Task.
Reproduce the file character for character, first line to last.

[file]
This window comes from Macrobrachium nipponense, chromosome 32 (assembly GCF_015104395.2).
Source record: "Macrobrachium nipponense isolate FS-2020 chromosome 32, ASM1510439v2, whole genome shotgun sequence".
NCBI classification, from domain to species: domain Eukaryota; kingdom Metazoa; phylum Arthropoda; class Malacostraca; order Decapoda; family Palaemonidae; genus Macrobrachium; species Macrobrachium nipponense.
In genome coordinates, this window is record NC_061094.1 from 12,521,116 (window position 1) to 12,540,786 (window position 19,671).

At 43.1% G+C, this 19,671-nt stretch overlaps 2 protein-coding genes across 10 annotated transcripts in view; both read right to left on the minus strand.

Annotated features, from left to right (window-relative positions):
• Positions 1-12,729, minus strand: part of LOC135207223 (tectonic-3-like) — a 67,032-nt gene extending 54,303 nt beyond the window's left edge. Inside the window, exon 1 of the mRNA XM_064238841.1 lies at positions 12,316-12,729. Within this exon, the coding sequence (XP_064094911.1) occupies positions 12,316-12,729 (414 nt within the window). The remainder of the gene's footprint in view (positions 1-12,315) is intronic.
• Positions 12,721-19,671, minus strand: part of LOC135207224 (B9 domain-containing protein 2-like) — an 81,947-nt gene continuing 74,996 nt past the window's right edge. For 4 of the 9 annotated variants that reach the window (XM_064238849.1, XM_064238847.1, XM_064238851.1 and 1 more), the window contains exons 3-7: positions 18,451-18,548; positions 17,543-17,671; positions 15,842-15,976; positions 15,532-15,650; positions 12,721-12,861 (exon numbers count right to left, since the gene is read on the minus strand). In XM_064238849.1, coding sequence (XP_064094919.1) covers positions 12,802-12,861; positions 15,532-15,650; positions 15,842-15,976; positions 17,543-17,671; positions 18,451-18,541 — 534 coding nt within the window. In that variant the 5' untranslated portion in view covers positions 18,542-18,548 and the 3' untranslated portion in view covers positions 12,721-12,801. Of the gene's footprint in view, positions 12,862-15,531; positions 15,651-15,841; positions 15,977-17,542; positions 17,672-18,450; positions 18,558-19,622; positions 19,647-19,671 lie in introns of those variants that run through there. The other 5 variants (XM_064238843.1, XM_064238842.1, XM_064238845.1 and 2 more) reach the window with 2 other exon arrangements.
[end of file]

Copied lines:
This window comes from Macrobrachium nipponense, chromosome 32 (assembly GCF_015104395.2).
Source record: "Macrobrachium nipponense isolate FS-2020 chromosome 32, ASM1510439v2, whole genome shotgun sequence".
NCBI classification, from domain to species: domain Eukaryota; kingdom Metazoa; phylum Arthropoda; class Malacostraca; order Decapoda; family Palaemonidae; genus Macrobrachium; species Macrobrachium nipponense.
In genome coordinates, this window is record NC_061094.1 from 12,521,116 (window position 1) to 12,540,786 (window position 19,671).

At 43.1% G+C, this 19,671-nt stretch overlaps 2 protein-coding genes across 10 annotated transcripts in view; both read right to left on the minus strand.

Annotated features, from left to right (window-relative positions):
• Positions 1-12,729, minus strand: part of LOC135207223 (tectonic-3-like) — a 67,032-nt gene extending 54,303 nt beyond the window's left edge. Inside the window, exon 1 of the mRNA XM_064238841.1 lies at positions 12,316-12,729. Within this exon, the coding sequence (XP_064094911.1) occupies positions 12,316-12,729 (414 nt within the window). The remainder of the gene's footprint in view (positions 1-12,315) is intronic.
• Positions 12,721-19,671, minus strand: part of LOC135207224 (B9 domain-containing protein 2-like) — an 81,947-nt gene continuing 74,996 nt past the window's right edge. For 4 of the 9 annotated variants that reach the window (XM_064238849.1, XM_064238847.1, XM_064238851.1 and 1 more), the window contains exons 3-7: positions 18,451-18,548; positions 17,543-17,671; positions 15,842-15,976; positions 15,532-15,650; positions 12,721-12,861 (exon numbers count right to left, since the gene is read on the minus strand). In XM_064238849.1, coding sequence (XP_064094919.1) covers positions 12,802-12,861; positions 15,532-15,650; positions 15,842-15,976; positions 17,543-17,671; positions 18,451-18,541 — 534 coding nt within the window. In that variant the 5' untranslated portion in view covers positions 18,542-18,548 and the 3' untranslated portion in view covers positions 12,721-12,801. Of the gene's footprint in view, positions 12,862-15,531; positions 15,651-15,841; positions 15,977-17,542; positions 17,672-18,450; positions 18,558-19,622; positions 19,647-19,671 lie in introns of those variants that run through there. The other 5 variants (XM_064238843.1, XM_064238842.1, XM_064238845.1 and 2 more) reach the window with 2 other exon arrangements.